The above is often misquoted as a slavery quote because of previous translations of the French text. The most recent translation from Arthur Goldhammer in 2004 translates the meaning to be as stated above. Examples of misquoted sources are numerous on the internet; the text does not contain the words "Americans were so enamored by equality" anywhere.
Tocqueville was quoted in several chapters of Toby Young's memoirs, How to Lose Friends and Alienate People, to explain his observation of widespread homogeneity of thought even amongst intellectual elites at Harvard University, during his time spent there. He is frequently quoted and studied in American history classes. Tocqueville is the inspiration for Australian Novelist Peter Carey in his 2009 novel, Parrot and Olivier in America.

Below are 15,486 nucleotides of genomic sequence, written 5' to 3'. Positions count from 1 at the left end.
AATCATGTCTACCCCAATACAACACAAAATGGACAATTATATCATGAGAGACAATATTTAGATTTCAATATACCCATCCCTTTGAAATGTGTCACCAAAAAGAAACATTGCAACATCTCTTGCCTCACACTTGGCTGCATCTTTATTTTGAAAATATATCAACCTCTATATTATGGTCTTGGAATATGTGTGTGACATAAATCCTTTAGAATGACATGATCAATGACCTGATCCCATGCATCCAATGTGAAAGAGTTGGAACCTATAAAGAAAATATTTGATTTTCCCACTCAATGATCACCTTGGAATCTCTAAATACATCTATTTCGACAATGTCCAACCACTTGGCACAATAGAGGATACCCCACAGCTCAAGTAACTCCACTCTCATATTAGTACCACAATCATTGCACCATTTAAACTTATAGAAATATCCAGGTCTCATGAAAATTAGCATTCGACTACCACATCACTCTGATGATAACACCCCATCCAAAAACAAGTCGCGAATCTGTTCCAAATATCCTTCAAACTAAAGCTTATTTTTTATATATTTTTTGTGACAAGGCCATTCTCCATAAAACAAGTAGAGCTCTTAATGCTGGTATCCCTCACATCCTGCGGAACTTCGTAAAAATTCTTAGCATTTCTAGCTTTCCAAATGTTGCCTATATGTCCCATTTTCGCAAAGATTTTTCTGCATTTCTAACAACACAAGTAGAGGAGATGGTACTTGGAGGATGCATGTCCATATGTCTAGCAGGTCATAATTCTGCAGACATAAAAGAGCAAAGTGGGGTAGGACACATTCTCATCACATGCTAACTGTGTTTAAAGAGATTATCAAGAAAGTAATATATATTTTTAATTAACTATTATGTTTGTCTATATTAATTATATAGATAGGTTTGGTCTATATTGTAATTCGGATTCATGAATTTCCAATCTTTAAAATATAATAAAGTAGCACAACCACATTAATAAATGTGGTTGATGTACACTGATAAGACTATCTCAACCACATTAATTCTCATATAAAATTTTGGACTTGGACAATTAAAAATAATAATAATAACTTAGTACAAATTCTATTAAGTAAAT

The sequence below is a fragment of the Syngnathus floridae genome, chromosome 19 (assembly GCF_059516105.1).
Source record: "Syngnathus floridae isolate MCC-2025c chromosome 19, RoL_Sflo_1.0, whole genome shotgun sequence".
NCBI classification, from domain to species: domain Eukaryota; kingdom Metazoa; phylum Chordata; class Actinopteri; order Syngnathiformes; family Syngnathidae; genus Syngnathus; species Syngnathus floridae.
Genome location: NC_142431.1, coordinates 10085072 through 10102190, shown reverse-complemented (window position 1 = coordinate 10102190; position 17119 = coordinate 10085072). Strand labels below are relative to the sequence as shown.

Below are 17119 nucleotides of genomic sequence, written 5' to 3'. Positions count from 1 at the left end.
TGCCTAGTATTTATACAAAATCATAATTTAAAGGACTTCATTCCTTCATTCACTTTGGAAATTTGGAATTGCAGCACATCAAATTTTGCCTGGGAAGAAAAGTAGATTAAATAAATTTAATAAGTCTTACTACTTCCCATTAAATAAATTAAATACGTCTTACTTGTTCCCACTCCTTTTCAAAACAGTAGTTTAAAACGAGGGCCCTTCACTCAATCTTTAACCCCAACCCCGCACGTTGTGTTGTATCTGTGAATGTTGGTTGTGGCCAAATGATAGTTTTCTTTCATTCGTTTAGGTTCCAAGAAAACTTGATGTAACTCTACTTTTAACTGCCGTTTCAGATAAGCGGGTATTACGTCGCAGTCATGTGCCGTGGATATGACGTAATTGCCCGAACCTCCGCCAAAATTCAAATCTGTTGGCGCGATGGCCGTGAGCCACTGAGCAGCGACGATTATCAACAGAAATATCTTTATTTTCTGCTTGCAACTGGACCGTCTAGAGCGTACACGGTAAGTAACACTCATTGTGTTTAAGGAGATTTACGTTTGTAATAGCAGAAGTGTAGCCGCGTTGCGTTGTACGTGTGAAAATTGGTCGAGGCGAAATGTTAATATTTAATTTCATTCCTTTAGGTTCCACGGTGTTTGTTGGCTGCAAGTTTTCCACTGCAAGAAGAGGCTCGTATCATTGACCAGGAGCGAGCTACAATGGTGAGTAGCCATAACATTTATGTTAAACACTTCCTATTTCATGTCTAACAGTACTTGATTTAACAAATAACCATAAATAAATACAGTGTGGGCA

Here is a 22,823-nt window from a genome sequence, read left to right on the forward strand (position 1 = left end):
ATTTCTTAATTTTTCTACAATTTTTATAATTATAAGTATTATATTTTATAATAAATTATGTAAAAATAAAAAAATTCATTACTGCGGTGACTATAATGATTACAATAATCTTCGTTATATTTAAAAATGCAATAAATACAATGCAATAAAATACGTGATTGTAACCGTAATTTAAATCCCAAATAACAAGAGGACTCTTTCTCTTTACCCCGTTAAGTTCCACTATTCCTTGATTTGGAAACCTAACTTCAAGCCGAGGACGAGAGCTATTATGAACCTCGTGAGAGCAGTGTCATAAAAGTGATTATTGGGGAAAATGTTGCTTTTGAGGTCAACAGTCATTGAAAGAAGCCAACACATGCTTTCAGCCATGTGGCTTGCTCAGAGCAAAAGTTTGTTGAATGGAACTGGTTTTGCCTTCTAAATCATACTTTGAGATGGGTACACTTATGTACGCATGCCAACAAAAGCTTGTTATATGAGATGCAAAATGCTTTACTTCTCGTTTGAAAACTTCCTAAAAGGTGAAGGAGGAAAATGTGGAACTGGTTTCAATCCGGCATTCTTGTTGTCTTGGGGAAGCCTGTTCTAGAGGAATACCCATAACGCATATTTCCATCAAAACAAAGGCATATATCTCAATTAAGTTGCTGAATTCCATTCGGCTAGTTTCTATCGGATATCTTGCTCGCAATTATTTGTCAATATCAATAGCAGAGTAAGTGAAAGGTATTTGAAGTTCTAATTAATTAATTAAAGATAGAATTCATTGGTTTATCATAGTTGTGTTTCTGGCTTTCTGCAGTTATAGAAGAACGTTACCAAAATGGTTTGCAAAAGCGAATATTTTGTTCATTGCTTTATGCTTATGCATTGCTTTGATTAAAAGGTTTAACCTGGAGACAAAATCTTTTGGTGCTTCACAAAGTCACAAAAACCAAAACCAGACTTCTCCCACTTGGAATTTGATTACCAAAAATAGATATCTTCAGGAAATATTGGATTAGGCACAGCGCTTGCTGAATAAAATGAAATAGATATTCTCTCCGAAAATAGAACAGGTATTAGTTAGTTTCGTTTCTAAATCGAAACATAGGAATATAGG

According to Tocqueville, assimilation of Black people would be almost impossible and this was already being demonstrated in the Northern states. As Tocqueville predicted, formal freedom and equality and segregation would become this population's reality after the Civil War and during Reconstruction – as would the bumpy road to true integration of Black people.
Tocqueville believed that jury Service not only benefited the society as a whole, but enhanced jurors’ qualities as citizens. Because of the jury system "they were better informed about the rule of law, and they were more closely connected to the state. Thus, quite independently of what the jury contributed to dispute resolution, participation on the jury had salutary effects on the jurors themselves."